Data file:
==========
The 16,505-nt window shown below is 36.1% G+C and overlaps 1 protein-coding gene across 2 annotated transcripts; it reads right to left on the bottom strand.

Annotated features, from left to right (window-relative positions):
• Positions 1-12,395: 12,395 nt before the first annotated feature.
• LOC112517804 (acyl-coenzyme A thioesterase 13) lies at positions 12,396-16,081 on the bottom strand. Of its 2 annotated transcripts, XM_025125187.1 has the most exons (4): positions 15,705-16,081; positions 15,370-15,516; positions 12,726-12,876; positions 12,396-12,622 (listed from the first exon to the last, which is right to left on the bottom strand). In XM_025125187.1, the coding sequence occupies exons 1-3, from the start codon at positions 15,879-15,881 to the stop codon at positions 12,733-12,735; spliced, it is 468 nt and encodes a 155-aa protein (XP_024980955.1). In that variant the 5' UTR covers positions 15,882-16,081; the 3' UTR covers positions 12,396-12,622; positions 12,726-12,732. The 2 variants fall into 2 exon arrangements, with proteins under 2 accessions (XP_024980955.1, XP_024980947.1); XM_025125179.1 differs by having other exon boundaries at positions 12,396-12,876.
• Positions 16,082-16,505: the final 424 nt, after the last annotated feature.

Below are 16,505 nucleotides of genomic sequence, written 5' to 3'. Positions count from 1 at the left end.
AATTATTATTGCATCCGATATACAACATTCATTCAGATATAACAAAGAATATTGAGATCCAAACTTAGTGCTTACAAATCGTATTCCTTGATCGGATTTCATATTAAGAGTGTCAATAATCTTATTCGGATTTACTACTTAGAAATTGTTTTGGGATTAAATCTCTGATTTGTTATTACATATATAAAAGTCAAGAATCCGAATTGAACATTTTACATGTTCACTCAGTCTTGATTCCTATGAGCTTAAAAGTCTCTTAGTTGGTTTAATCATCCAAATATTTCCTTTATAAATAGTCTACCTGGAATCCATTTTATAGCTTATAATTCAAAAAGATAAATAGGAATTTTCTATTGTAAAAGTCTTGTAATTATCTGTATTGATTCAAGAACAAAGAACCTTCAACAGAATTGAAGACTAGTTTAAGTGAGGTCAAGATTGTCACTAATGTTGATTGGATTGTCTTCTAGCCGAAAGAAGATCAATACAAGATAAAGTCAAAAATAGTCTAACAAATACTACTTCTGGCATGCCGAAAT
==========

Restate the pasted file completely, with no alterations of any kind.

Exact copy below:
The 16,505-nt window shown below is 36.1% G+C and overlaps 1 protein-coding gene across 2 annotated transcripts; it reads right to left on the bottom strand.

Annotated features, from left to right (window-relative positions):
• Positions 1-12,395: 12,395 nt before the first annotated feature.
• LOC112517804 (acyl-coenzyme A thioesterase 13) lies at positions 12,396-16,081 on the bottom strand. Of its 2 annotated transcripts, XM_025125187.1 has the most exons (4): positions 15,705-16,081; positions 15,370-15,516; positions 12,726-12,876; positions 12,396-12,622 (listed from the first exon to the last, which is right to left on the bottom strand). In XM_025125187.1, the coding sequence occupies exons 1-3, from the start codon at positions 15,879-15,881 to the stop codon at positions 12,733-12,735; spliced, it is 468 nt and encodes a 155-aa protein (XP_024980955.1). In that variant the 5' UTR covers positions 15,882-16,081; the 3' UTR covers positions 12,396-12,622; positions 12,726-12,732. The 2 variants fall into 2 exon arrangements, with proteins under 2 accessions (XP_024980955.1, XP_024980947.1); XM_025125179.1 differs by having other exon boundaries at positions 12,396-12,876.
• Positions 16,082-16,505: the final 424 nt, after the last annotated feature.

Below are 16,505 nucleotides of genomic sequence, written 5' to 3'. Positions count from 1 at the left end.
AATTATTATTGCATCCGATATACAACATTCATTCAGATATAACAAAGAATATTGAGATCCAAACTTAGTGCTTACAAATCGTATTCCTTGATCGGATTTCATATTAAGAGTGTCAATAATCTTATTCGGATTTACTACTTAGAAATTGTTTTGGGATTAAATCTCTGATTTGTTATTACATATATAAAAGTCAAGAATCCGAATTGAACATTTTACATGTTCACTCAGTCTTGATTCCTATGAGCTTAAAAGTCTCTTAGTTGGTTTAATCATCCAAATATTTCCTTTATAAATAGTCTACCTGGAATCCATTTTATAGCTTATAATTCAAAAAGATAAATAGGAATTTTCTATTGTAAAAGTCTTGTAATTATCTGTATTGATTCAAGAACAAAGAACCTTCAACAGAATTGAAGACTAGTTTAAGTGAGGTCAAGATTGTCACTAATGTTGATTGGATTGTCTTCTAGCCGAAAGAAGATCAATACAAGATAAAGTCAAAAATAGTCTAACAAATACTACTTCTGGCATGCCGAAAT